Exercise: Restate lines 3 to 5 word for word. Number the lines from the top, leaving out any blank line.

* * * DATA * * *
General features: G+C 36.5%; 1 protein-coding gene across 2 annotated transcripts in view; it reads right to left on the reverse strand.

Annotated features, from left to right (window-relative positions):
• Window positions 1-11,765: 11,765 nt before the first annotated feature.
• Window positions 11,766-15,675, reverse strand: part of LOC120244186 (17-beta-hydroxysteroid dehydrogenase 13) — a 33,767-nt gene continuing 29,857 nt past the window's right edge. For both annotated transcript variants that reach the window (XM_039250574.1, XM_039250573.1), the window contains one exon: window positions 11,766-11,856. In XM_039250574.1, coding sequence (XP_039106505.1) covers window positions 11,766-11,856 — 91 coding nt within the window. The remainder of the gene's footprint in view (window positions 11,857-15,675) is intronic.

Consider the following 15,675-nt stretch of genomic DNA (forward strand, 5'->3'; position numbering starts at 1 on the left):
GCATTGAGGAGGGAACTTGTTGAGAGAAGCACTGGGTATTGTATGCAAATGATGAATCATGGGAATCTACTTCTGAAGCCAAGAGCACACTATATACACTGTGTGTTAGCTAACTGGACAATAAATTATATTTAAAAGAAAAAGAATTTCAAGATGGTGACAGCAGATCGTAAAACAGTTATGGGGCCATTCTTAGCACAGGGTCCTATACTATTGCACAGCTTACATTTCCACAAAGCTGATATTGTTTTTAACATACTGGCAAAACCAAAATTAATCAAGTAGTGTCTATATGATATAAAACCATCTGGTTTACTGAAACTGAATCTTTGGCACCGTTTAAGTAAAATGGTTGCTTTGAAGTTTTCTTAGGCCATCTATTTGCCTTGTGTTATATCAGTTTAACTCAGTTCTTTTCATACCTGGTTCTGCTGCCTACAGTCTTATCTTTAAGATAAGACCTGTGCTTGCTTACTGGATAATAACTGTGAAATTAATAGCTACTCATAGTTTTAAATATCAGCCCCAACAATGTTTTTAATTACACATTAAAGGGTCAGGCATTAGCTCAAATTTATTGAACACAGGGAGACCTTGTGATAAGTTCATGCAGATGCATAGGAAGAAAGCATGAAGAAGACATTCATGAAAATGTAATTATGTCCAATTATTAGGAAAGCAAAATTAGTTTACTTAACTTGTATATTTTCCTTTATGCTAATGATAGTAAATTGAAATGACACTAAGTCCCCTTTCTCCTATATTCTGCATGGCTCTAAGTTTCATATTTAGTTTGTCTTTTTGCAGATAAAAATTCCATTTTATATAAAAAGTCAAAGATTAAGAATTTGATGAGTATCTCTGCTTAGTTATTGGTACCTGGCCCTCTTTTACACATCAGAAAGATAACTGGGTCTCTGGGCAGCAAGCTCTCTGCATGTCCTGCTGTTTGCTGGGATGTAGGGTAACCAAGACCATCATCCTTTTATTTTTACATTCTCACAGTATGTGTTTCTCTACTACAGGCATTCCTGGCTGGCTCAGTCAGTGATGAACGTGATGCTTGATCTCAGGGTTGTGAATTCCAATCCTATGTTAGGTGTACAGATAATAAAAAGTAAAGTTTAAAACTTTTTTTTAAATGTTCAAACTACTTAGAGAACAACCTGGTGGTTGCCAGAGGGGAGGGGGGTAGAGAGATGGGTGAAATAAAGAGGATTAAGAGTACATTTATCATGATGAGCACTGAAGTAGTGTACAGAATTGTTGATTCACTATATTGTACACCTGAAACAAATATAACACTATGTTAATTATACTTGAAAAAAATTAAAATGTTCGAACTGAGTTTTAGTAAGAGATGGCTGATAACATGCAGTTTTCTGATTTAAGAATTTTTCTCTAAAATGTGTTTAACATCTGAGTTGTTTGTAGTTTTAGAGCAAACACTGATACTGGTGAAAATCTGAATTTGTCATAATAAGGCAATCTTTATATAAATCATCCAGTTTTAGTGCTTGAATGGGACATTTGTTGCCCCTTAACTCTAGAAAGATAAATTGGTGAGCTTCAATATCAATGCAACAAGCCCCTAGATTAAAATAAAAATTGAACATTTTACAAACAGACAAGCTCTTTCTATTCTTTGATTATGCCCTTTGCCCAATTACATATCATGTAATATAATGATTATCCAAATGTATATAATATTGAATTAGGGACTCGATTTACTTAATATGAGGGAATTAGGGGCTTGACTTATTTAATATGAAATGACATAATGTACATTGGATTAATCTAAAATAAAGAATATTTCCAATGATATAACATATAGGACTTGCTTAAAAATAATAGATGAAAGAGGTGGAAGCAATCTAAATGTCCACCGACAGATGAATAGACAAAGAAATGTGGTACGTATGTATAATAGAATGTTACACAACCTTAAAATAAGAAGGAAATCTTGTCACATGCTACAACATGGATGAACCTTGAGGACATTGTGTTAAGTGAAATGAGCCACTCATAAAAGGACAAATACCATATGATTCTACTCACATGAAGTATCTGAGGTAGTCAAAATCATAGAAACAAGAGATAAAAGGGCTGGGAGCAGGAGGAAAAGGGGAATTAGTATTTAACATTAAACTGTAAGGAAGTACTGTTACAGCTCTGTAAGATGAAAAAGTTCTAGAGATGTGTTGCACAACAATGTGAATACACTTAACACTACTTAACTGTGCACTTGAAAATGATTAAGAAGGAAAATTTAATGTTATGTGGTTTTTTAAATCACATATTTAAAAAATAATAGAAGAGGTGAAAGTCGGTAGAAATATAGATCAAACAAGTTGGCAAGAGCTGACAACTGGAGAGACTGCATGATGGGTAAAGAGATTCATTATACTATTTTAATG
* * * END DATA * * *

• Window positions 1-11,765: 11,765 nt before the first annotated feature.
• Window positions 11,766-15,675, reverse strand: part of LOC120244186 (17-beta-hydroxysteroid dehydrogenase 13) — a 33,767-nt gene continuing 29,857 nt past the window's right edge. For both annotated transcript variants that reach the window (XM_039250574.1, XM_039250573.1), the window contains one exon: window positions 11,766-11,856. In XM_039250574.1, coding sequence (XP_039106505.1) covers window positions 11,766-11,856 — 91 coding nt within the window. The remainder of the gene's footprint in view (window positions 11,857-15,675) is intronic.

Consider the following 15,675-nt stretch of genomic DNA (forward strand, 5'->3'; position numbering starts at 1 on the left):